The sicha of parshas Ki Sisa, 5752 is the last fully-edited sicha we received from the Rebbe until now. The Rebbe also farbrenged on Shabbos Veyakhel, the following week, but due to the stroke that sicha was not edited by the Rebbe (although the Rebbe did read and, uncharacteristically, comment on the “rashei dvorim” (overview) that was written up Motzie Shabbos).*
In this sicha the Rebbe perhaps hints at the events of 27 Adar I, and later Gimmel Tammuz by speaking of the descent for the sake of ascent and mentioning the verse “for a fleeting moment I abandoned you”:
Since this descent is merely a means to lead to a greater ascent, it is brief — to borrow a phrase “for a fleeting moment I abandoned you.” The ascent which follows it, by contrast, is eternal. This pattern will be expressed in the ultimate Redemption. It has been preceded by an awesome descent, this present exile, but it will lead to a great and eternal ascent, “a redemption never to be followed by exile.”
The sicha, as the Parsha, speaks of the sin of the Golden Calf, and although the Rebbe doesn’t mention this we know that the sin came about because Moshe Rabbeinu failed to come back down from the mountain at the time the Bnei Yisroel thought he had said. Because they lost faith in Moshe they sinned with the Golden Calf. As mentioned in various sources, the period when Moshiach is concealed is, among other things, an opportunity to rectify this failure–by waiting for Moshiach and not losing faith.
There is also a reference to the bodily refinement that Moshe underwent on the mountain, and that once there is no need for further refining of the world (“avodas habirurim is finished”), then Moshe can “drop the mask” which he wore and reveal his true essence. A strong hint, perhaps, to how we relate to the Rebbe in this period of, apparent, concealment:
…this revelation [of the 2nd tablets which Moshe himself carved] reflects a fusion of materiality and spirituality which brought about an elevation within the physical person of Moshe himself causing his face to shine. Indeed, this revelation was so great that it was necessary for Moshe to place a veil over his face. This veil was necessary, however, only when Moshe and the Jewish people were involved with worldly matters, the refinement of the world at large. When Moshe communicated G‑d’s word to the people, he would remove this veil.
Moreover, even in regard to the world at large, this concealment is not a permanent factor. Ultimately, through the Jews’ service in refining and elevating the world, they make it possible for there to be a revelation of G‑dliness within the context of our worldly environment. This process will be consummated in the Era of the Redemption when “Your Master will no longer conceal Himself and your eyes will behold your Master,” “the glory of G‑d will be revealed and all flesh will see.”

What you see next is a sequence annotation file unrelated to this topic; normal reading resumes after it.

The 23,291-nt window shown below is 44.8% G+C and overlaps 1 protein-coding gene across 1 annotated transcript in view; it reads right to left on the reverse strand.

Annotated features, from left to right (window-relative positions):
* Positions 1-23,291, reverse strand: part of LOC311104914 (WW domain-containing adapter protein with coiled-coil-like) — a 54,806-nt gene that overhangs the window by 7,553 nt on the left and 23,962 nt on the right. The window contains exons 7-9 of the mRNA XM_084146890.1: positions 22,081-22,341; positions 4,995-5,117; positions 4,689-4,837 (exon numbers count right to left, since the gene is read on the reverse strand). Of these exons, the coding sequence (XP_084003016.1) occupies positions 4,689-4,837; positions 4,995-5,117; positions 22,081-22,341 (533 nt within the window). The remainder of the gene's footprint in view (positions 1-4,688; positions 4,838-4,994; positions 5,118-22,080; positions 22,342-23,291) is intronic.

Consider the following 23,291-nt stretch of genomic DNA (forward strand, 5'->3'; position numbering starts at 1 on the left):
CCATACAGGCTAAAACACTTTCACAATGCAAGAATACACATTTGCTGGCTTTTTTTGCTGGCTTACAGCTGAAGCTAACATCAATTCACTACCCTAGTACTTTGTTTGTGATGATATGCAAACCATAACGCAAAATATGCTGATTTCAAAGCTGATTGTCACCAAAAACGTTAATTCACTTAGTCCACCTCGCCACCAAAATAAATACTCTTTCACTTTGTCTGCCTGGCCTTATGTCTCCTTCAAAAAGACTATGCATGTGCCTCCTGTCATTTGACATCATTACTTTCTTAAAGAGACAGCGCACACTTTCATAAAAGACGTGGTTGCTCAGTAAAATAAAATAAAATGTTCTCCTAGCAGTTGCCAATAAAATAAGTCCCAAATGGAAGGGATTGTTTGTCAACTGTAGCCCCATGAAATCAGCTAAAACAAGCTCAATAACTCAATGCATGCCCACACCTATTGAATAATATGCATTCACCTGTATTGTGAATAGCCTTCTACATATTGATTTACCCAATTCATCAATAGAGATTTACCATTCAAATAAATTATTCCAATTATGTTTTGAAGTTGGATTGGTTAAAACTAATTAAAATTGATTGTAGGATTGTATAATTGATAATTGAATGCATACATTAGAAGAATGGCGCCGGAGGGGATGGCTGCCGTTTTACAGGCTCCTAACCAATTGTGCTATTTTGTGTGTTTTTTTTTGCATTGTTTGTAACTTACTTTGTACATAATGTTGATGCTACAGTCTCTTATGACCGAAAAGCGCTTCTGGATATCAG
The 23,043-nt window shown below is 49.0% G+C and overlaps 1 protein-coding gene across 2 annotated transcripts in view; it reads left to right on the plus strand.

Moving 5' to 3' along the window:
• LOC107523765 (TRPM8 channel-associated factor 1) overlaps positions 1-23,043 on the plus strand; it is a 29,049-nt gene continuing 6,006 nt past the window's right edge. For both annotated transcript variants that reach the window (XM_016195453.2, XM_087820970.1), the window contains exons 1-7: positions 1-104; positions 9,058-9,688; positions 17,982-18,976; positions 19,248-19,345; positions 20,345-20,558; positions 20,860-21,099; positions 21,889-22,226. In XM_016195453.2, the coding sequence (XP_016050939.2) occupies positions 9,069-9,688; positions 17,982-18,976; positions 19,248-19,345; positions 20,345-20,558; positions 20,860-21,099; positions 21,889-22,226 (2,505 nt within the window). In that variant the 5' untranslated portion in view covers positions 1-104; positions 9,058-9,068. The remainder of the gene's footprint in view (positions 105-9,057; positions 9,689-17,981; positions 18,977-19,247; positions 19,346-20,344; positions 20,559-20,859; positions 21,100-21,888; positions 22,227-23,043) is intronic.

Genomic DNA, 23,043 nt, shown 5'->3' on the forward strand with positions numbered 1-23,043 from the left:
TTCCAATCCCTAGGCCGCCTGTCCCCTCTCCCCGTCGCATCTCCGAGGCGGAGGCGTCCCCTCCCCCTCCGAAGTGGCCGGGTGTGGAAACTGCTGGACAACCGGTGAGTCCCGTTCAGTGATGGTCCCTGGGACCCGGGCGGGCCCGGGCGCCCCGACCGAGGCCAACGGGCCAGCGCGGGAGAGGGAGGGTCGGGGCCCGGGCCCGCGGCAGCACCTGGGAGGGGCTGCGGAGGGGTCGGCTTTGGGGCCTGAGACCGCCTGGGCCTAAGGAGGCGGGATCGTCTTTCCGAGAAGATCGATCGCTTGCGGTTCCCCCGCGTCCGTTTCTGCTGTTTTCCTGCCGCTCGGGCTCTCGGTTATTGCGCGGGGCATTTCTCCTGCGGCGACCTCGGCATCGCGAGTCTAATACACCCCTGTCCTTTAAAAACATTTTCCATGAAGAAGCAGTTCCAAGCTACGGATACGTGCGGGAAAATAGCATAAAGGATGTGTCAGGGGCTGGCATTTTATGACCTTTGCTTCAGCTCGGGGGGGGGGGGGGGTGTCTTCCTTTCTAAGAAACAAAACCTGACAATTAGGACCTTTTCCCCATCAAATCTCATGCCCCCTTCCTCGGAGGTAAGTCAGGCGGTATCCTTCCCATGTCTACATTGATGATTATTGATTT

Furthermore, the verse reads “Ki Sisa es rosh bnei Yisroel”, which is translated as a command to “elevate the heads of bnei Yisroel”. But “rosh bnei Yisroel” (as the Rebbe states elsewhere, but not in this sicha) is an acronym for “Rebbe”, meaning that the verse can be read “elevate the Rebbe…“!
The sicha also refers several times to the final verse of the Torah (“in the eyes of all of Israel”). The simple reason is because Rashi on that verse mentions the breaking of the first tablets, which occurs in our parsha. But, on a deeper level, we see two hints:
- A hint to this being the “final sicha” of the Dvar Malchus cycle, which is itself a taste of the “new Torah of Moshiach”, as discussed in this post, that the “first sicha” of the cycle begins with a discussion of Bereishis.
- A hint to the idea that all of the revelations of the Geulah, which the Rebbe says have already come into the world, are not in a state of completion until they are visible and revealed “in the eyes of all of Israel”. The Torah as a whole, and this “Torah of Moshiach” of Dvar Malchus, concludes when the Jewish people, with their own effort, bring about that the Geulah, which is already here, becomes revealed to their eyes. In other words: “all that remains is to open up the eyes”.
* Interesting to note that there were two times the Rebbe was concealed from Chassidim. The first occurred in 5738 due to the heart attack, the second on 27 Adar I, 5752 due to a stroke. A fourteen year difference (gematria “Chabad”), and (in simple, physical terms as they appear to us) a progression from a “heart-related” issue (cardiac arrest) to a “brain-related” issue (stroke).